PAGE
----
I have changed radically about some things over the years, but probably none of those changes have been as great as the ways that I feel about people who are viewed as evil or criminal. When I was young, I was eager to see criminals or foreign political enemies killed. Today, I don’t view such people though rose-colored glasses and I don’t view them as blameless folks who are going to turn their lives around if we just think happy thoughts. But I can’t celebrate the death of anybody, even if he might deserve it in some ways of thinking about it. Even if it’s sometimes necessary to kill someone — and those cases are often debatable — I regret the death of someone who will now never have a chance to discover love and change his life. There are some evil people in this world, but I can’t celebrate their deaths.
I don’t know how to get home. I’m not sure I’ve ever been there.
I’m not from this place. Not really. Yes, I was born here. On this planet, in this state, not far from where I sit. But I look around and know with certainty these are not my people. I don’t really understand them and they don’t understand me. We might as well be from different planets.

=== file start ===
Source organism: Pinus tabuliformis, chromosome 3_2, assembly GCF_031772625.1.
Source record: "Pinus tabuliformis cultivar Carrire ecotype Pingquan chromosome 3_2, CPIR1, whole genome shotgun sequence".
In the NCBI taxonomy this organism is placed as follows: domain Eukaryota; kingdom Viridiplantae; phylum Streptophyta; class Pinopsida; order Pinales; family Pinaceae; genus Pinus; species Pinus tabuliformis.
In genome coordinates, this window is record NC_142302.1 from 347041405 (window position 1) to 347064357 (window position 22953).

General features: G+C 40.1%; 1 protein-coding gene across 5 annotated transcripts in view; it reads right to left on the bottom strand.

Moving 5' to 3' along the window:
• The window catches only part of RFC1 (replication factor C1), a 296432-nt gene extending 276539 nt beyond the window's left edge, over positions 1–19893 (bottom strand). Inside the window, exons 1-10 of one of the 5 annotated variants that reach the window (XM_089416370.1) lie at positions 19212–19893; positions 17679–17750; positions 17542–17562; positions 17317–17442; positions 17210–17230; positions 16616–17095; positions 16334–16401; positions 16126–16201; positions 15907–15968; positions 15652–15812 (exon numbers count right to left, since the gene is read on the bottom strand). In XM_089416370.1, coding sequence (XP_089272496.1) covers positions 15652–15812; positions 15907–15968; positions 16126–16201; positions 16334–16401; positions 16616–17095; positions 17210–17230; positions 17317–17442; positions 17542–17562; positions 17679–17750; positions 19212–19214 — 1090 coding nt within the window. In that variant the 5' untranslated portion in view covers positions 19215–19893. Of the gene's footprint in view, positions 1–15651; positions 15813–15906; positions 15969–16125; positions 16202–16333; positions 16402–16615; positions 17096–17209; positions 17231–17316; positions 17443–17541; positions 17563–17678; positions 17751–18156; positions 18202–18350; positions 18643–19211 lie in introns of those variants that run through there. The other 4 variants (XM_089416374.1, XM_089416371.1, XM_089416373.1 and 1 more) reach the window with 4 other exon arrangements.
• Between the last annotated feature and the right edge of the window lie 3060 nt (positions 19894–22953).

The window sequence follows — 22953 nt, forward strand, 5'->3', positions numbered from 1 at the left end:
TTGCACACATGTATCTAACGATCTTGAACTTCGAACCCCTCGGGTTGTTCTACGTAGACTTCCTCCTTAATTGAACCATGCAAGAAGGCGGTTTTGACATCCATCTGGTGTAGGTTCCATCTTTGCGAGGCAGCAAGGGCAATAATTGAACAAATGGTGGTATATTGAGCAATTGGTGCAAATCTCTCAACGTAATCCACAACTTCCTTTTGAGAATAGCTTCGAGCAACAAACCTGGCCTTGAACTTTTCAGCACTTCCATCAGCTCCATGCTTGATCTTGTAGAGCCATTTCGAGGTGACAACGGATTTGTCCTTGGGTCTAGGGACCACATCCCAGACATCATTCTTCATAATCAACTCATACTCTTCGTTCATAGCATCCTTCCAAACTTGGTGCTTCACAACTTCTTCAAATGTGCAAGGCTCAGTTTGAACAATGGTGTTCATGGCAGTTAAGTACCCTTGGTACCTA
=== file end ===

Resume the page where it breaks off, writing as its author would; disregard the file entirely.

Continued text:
I’ve been looking for home since I was a small child. We didn’t stay any place for very long. From the beginning, it was a painful blur.
Birmingham, Washington, Atlanta, Knoxville, Meridian, Anniston, Oak Grove, Pensacola, Jasper.
It was a long line of new places, new people, new situations. I had a mother, then I didn’t. I had stability, then I didn’t. I craved love and attention and approval, but being perfect was the only way I knew to pursue them. And I wasn’t perfect.
I’ve longed for something all my life. I didn’t know what to call it. I’ve longed to find my home.
But it’s worse than that. It’s more like a dark monster — spewing its foul hot breath down my neck — just waiting for its chance to devour me.
I’ve come to a restaurant where I haven’t been for a long time. I didn’t really want to deal with anyone I know, but I felt too restless to go home. I’m sitting next to a huge window with a view of a beautiful sunset on the horizon, but I don’t even feel like walking outside to take a photo.
The glorious red sky doesn’t match the blackness I feel inside.
It’s not depression that I feel. This sort of darkness is different. It’s more like hopelessness. It’s the feeling that I’ve been running a race — pushing toward the prize I needed with all my heart — and then finding that I’ve been running in a big circle. It’s the feeling that my time has been wasted. That I’ll never have what I’ve been chasing.
When I woke up this morning, I remembered a dream — a vivid night drama that had awakened me in the wee hours and made me feel terribly alone.